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SRA investigates prestigious UK law firm Mishon de Reya

By Elizabeth Hearst

One of the United Kingdom’s most prestigious law firms, Mischon de Reya, is currently under investigation by the Solicitors Regulation Authority (SRA) in connection with alleged money laundering and tax evasion. 

The Guardian reports that the investigatory body has spent over two years examining the firm that represented Diana, Princess of Wales, in her divorce from Prince Charles amid suspicions relating to transfers of Premier League footballers. 

The investigation was initiated after the SRA received individual reports between 2017 and 2018 that detailed a series of allegations about the law firm. One of these allegations involve suspicions relating to a fee paid by Newcastle Football Club to an agent following the signing of Senegal international Demba Ba in 2011. 

Separately, The Times reports that the law firm is also being investigated in connection with its relationship with a former client, Luis Nobre who was subsequently jailed for 14 years after being convicted of laundering £100 Million. 

The law firm has grown significantly in the last ten years, with revenue jumping from £48 Million in 2009-10 to £188 Million in 2019-20. It’s believed that at least one of these investigations resulted from a self-referral by Mischon de Reya to the SRA.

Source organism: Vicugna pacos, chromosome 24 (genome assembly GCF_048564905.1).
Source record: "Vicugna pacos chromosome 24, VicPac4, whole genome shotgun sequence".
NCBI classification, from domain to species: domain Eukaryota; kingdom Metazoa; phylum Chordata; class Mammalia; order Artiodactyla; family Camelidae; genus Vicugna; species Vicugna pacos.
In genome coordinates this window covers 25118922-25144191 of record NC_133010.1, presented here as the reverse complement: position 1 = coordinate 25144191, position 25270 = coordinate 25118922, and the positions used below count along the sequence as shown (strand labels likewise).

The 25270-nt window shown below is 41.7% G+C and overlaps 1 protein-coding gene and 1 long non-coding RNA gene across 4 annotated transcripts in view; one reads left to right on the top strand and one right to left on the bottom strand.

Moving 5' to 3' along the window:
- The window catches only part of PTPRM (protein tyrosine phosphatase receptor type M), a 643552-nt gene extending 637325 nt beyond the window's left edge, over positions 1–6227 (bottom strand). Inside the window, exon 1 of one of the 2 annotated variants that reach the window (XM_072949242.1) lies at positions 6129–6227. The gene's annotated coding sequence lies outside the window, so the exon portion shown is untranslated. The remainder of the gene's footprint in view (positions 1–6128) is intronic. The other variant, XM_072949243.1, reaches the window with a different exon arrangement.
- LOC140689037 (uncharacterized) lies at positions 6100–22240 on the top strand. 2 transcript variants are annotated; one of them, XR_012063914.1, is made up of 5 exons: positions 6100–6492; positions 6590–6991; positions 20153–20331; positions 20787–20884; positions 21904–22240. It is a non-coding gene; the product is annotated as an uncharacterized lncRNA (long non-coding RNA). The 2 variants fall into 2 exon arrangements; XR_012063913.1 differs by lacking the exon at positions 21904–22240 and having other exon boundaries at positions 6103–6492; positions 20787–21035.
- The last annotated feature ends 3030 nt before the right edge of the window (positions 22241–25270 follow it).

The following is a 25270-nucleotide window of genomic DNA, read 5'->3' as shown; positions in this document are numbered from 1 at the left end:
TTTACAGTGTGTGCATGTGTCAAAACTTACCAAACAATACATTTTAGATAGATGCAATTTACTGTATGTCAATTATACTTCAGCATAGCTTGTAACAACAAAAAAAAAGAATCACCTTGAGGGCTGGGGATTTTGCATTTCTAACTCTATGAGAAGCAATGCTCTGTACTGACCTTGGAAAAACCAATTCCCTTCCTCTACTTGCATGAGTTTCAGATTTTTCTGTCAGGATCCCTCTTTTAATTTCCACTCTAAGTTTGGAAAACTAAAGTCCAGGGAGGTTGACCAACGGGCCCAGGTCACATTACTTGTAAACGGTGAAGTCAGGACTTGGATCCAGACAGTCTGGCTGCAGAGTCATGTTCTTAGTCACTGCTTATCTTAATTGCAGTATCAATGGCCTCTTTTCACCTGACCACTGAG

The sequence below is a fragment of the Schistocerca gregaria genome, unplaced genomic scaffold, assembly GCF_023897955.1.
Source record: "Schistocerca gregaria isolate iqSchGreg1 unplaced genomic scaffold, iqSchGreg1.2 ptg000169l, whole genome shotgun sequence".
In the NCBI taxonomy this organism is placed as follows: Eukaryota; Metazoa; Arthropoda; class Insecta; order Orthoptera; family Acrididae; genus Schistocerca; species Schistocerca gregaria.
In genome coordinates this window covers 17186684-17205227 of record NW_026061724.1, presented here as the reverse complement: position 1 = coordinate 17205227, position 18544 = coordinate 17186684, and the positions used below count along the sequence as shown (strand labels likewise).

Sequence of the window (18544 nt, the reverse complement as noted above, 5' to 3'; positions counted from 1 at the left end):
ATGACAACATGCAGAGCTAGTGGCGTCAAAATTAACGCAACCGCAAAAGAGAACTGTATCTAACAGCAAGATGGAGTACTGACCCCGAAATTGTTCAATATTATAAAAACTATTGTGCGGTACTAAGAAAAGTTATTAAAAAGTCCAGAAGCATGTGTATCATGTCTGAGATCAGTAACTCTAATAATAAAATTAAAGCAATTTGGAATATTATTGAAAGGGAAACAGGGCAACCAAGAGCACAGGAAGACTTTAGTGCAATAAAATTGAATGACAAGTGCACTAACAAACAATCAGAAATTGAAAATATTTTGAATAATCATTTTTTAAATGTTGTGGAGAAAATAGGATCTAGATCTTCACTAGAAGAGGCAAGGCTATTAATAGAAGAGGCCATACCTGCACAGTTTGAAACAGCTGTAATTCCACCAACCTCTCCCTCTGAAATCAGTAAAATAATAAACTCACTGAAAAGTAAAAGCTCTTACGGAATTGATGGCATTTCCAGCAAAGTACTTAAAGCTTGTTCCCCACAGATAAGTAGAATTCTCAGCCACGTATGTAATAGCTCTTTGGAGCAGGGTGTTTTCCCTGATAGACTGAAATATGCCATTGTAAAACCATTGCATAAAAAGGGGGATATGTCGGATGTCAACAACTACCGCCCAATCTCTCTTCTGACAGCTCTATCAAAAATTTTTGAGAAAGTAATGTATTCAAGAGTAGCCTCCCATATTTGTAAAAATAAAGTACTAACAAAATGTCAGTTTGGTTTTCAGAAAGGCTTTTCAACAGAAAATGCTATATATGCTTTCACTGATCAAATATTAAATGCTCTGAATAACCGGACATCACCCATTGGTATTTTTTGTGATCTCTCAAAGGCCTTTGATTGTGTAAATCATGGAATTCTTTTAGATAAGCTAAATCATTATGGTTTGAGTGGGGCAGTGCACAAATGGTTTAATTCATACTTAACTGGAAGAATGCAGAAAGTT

Speaking about the investigation, Mischon de Reya said: “There have been no adverse judicial or regulatory findings against our firm or any of our partners or employees in relation to the matters described.”

The SRA opened an investigation after the body received a report about a 2017 high court judgement in a case between Newcastle United Football club and HM Revenue and Customs. Although Mischon de Reya was not a party in the case, it was used to transfer the majority of fees paid to sign Demba Ba to companies linked to him and unlicenced football agents. 

Although complaints to the SRA are frequent and result in roughly 6000 investigations per year including those companies who refer themselves to the body. 

When asked about the investigation, the SRA spokesperson said: “We do not normally comment on the details of our investigations. It is only if action is necessary that it becomes a matter of public record.” They added: “There have been no adverse judicial or regulatory findings against our firm or any of our partners or employees in relation to the matters described.”

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